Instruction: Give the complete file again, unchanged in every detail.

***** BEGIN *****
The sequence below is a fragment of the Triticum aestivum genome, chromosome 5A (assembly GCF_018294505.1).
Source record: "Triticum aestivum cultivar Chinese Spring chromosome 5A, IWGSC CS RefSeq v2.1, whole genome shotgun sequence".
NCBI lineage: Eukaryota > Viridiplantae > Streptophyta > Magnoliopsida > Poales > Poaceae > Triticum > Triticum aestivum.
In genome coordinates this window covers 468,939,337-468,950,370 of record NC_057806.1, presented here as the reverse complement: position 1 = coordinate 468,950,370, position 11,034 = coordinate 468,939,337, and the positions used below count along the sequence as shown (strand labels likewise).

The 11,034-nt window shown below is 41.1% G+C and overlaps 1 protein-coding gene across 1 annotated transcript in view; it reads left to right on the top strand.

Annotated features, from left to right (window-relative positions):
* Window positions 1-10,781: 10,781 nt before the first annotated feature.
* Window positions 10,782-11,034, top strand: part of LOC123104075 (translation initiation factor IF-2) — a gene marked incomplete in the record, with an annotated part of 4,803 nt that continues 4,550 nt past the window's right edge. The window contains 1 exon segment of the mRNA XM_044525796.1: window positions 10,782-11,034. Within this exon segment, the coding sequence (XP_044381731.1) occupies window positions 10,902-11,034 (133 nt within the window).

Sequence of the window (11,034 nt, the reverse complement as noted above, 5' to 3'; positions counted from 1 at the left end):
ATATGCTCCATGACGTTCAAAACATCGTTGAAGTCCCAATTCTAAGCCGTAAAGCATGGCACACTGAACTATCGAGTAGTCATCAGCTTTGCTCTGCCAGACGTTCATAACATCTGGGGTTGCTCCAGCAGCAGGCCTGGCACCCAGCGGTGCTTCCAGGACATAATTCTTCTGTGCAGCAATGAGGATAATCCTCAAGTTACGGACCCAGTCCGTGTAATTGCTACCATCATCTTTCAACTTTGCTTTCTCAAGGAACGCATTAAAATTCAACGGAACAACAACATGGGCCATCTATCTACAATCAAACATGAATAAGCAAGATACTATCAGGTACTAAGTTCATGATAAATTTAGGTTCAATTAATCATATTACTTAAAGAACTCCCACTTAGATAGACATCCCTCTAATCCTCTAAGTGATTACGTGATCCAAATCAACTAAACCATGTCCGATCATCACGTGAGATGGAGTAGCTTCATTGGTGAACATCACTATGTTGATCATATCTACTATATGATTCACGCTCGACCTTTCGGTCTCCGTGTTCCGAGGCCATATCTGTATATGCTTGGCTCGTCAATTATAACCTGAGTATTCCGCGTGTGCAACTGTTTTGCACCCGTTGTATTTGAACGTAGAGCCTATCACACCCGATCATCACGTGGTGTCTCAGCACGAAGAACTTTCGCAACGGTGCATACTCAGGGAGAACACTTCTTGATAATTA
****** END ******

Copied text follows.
The sequence below is a fragment of the Triticum aestivum genome, chromosome 5A (assembly GCF_018294505.1).
Source record: "Triticum aestivum cultivar Chinese Spring chromosome 5A, IWGSC CS RefSeq v2.1, whole genome shotgun sequence".
NCBI lineage: Eukaryota > Viridiplantae > Streptophyta > Magnoliopsida > Poales > Poaceae > Triticum > Triticum aestivum.
In genome coordinates this window covers 468,939,337-468,950,370 of record NC_057806.1, presented here as the reverse complement: position 1 = coordinate 468,950,370, position 11,034 = coordinate 468,939,337, and the positions used below count along the sequence as shown (strand labels likewise).

The 11,034-nt window shown below is 41.1% G+C and overlaps 1 protein-coding gene across 1 annotated transcript in view; it reads left to right on the top strand.

Annotated features, from left to right (window-relative positions):
* Window positions 1-10,781: 10,781 nt before the first annotated feature.
* Window positions 10,782-11,034, top strand: part of LOC123104075 (translation initiation factor IF-2) — a gene marked incomplete in the record, with an annotated part of 4,803 nt that continues 4,550 nt past the window's right edge. The window contains 1 exon segment of the mRNA XM_044525796.1: window positions 10,782-11,034. Within this exon segment, the coding sequence (XP_044381731.1) occupies window positions 10,902-11,034 (133 nt within the window).

Sequence of the window (11,034 nt, the reverse complement as noted above, 5' to 3'; positions counted from 1 at the left end):
ATATGCTCCATGACGTTCAAAACATCGTTGAAGTCCCAATTCTAAGCCGTAAAGCATGGCACACTGAACTATCGAGTAGTCATCAGCTTTGCTCTGCCAGACGTTCATAACATCTGGGGTTGCTCCAGCAGCAGGCCTGGCACCCAGCGGTGCTTCCAGGACATAATTCTTCTGTGCAGCAATGAGGATAATCCTCAAGTTACGGACCCAGTCCGTGTAATTGCTACCATCATCTTTCAACTTTGCTTTCTCAAGGAACGCATTAAAATTCAACGGAACAACAACATGGGCCATCTATCTACAATCAAACATGAATAAGCAAGATACTATCAGGTACTAAGTTCATGATAAATTTAGGTTCAATTAATCATATTACTTAAAGAACTCCCACTTAGATAGACATCCCTCTAATCCTCTAAGTGATTACGTGATCCAAATCAACTAAACCATGTCCGATCATCACGTGAGATGGAGTAGCTTCATTGGTGAACATCACTATGTTGATCATATCTACTATATGATTCACGCTCGACCTTTCGGTCTCCGTGTTCCGAGGCCATATCTGTATATGCTTGGCTCGTCAATTATAACCTGAGTATTCCGCGTGTGCAACTGTTTTGCACCCGTTGTATTTGAACGTAGAGCCTATCACACCCGATCATCACGTGGTGTCTCAGCACGAAGAACTTTCGCAACGGTGCATACTCAGGGAGAACACTTCTTGATAATTA